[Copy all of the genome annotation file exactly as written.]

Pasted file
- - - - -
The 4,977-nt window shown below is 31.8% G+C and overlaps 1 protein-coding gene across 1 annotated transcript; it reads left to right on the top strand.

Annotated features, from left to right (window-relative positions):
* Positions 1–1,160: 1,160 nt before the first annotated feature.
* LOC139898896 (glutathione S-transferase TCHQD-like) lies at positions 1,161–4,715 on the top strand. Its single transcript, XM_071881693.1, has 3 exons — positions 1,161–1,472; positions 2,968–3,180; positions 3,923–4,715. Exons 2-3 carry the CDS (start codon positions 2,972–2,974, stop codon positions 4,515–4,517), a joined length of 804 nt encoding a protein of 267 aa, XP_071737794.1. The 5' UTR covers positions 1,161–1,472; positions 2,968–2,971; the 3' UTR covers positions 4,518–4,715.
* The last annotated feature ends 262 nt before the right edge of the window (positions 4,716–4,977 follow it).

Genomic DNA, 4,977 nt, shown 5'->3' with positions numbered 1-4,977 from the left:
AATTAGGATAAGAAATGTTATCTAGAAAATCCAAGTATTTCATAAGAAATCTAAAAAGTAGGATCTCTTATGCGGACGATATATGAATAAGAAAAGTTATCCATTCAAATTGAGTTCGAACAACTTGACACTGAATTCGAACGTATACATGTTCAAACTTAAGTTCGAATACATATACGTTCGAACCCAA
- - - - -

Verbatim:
The 4,977-nt window shown below is 31.8% G+C and overlaps 1 protein-coding gene across 1 annotated transcript; it reads left to right on the top strand.

Annotated features, from left to right (window-relative positions):
* Positions 1–1,160: 1,160 nt before the first annotated feature.
* LOC139898896 (glutathione S-transferase TCHQD-like) lies at positions 1,161–4,715 on the top strand. Its single transcript, XM_071881693.1, has 3 exons — positions 1,161–1,472; positions 2,968–3,180; positions 3,923–4,715. Exons 2-3 carry the CDS (start codon positions 2,972–2,974, stop codon positions 4,515–4,517), a joined length of 804 nt encoding a protein of 267 aa, XP_071737794.1. The 5' UTR covers positions 1,161–1,472; positions 2,968–2,971; the 3' UTR covers positions 4,518–4,715.
* The last annotated feature ends 262 nt before the right edge of the window (positions 4,716–4,977 follow it).

Genomic DNA, 4,977 nt, shown 5'->3' with positions numbered 1-4,977 from the left:
AATTAGGATAAGAAATGTTATCTAGAAAATCCAAGTATTTCATAAGAAATCTAAAAAGTAGGATCTCTTATGCGGACGATATATGAATAAGAAAAGTTATCCATTCAAATTGAGTTCGAACAACTTGACACTGAATTCGAACGTATACATGTTCAAACTTAAGTTCGAATACATATACGTTCGAACCCAA